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Astigmatism (pronounced uh-stig'-muh-tiz-um) is an eye condition that causes blurred vision at all distances.
You can have it in one or both eyes. Astigmatism may also occur with other refractive disorders.
Myopic astigmatism is when you have both astigmatism and myopia (nearsightedness) in one eye.
Hyperopic astigmatism is when it occurs with hyperopia (farsightedness).
A normal eye focuses light directly on the retina. Refractive errors prevent the eye from correctly focusing light.
With astigmatism, the eye focuses light at the retina's front and/or back. This leads to blurry vision.
You need a spherical (round eye) to have a normal visual acuity. When the eye has an irregular shape, it causes astigmatism.
Astigmatism can be present at birth. But other factors may cause you to develop it later on.
Studies show these factors increase your risk for astigmatism:1,2
An eye disease, infection, or eye injury can also put you at risk. They can scar your cornea or change its shape.
Astigmatism affects 36.2% of Americans and is the most common refractive error in the U.S.3 It is not caused by squinting, reading in dim light, or watching the television up close.
You can have corneal or lenticular astigmatism, depending on whether the cornea or lens is affected:4
It is also possible to have both types of astigmatism in one eye.
Corneal astigmatism can be regular or irregular.
If the steepest and flattest parts of your cornea (called principal meridians) are perpendicular to each other and are 90 degrees apart, you have regular astigmatism.
But if the meridians are not evenly far apart, the cornea forms an uneven shape. This results in irregular astigmatism.
Irregular astigmatism typically develops from eye diseases, injuries, and infections that lead to corneal abrasion. However, it rarely occurs. Most people have regular astigmatism.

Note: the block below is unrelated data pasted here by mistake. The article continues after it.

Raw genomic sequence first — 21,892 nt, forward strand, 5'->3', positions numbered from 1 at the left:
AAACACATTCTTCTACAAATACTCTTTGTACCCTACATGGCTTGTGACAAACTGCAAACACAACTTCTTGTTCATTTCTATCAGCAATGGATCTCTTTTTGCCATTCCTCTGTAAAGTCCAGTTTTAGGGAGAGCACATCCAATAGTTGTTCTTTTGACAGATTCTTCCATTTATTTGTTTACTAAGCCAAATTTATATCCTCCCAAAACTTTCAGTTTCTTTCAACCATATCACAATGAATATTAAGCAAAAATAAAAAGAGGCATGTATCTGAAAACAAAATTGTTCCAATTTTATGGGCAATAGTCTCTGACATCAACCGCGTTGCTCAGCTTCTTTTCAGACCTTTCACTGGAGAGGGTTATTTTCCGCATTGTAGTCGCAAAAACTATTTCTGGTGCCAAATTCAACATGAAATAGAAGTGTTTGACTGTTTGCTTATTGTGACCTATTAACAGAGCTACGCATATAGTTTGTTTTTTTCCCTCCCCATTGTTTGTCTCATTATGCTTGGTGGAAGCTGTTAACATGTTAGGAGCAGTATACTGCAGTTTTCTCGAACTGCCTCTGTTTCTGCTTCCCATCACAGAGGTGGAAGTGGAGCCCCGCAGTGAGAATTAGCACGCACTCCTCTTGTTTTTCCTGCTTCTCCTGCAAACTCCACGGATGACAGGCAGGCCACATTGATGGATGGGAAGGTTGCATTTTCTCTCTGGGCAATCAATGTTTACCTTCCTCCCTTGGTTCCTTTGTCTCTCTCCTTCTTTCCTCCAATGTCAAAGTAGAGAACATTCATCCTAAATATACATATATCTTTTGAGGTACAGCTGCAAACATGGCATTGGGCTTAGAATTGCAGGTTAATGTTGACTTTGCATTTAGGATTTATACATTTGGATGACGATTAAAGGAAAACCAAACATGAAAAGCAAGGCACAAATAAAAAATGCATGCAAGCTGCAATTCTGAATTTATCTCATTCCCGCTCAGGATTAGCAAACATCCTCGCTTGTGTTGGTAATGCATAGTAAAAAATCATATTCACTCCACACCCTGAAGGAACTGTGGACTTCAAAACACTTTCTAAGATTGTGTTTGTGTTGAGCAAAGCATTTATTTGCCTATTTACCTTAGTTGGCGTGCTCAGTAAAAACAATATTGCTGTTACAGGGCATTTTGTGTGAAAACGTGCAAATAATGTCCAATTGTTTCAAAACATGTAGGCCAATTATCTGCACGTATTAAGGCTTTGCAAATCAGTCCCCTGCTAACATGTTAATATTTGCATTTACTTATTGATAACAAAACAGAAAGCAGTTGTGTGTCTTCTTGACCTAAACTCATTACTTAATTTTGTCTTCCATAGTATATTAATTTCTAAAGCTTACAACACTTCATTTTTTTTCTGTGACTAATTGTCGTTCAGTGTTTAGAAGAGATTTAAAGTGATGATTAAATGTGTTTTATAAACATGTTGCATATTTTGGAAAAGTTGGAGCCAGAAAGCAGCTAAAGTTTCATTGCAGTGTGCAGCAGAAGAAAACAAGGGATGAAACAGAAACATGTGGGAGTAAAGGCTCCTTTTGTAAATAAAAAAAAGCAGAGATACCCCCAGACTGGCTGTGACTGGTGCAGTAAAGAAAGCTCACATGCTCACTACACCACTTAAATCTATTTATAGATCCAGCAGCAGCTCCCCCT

Some people with astigmatism do not experience symptoms. Those who do may experience the following:5
Astigmatism symptoms can be harder to detect in younger children. They may not notice they have a vision problem, so they won't be able to report it.
If your child has frequent headaches or sudden changes in school performance, consider having them checked for signs of astigmatism.
An eye doctor will need you to complete an eye exam. This includes reading a Snellen chart so they can assess your visual acuity.
They will also use tools to measure your vision, such as:
Yes. Regular astigmatism is a treatable condition. Eye doctors can accurately measure it and prescribe appropriate treatment.
Irregular astigmatism is not as easy to treat. Doctors are still finding ways to measure and correct it. As such, most treatments only correct regular astigmatism.6
Some treatment options like orthokeratology and corrective lenses provide temporary solutions. They can only treat astigmatism for as long as you wear them.
Surgeries such as lens replacement, phakic implants, laser surgery offer more permanent solutions.
Here are the treatments for astigmatism:
Corrective lenses like glasses are commonly prescribed for astigmatism. When worn, they can focus light rays to your retina.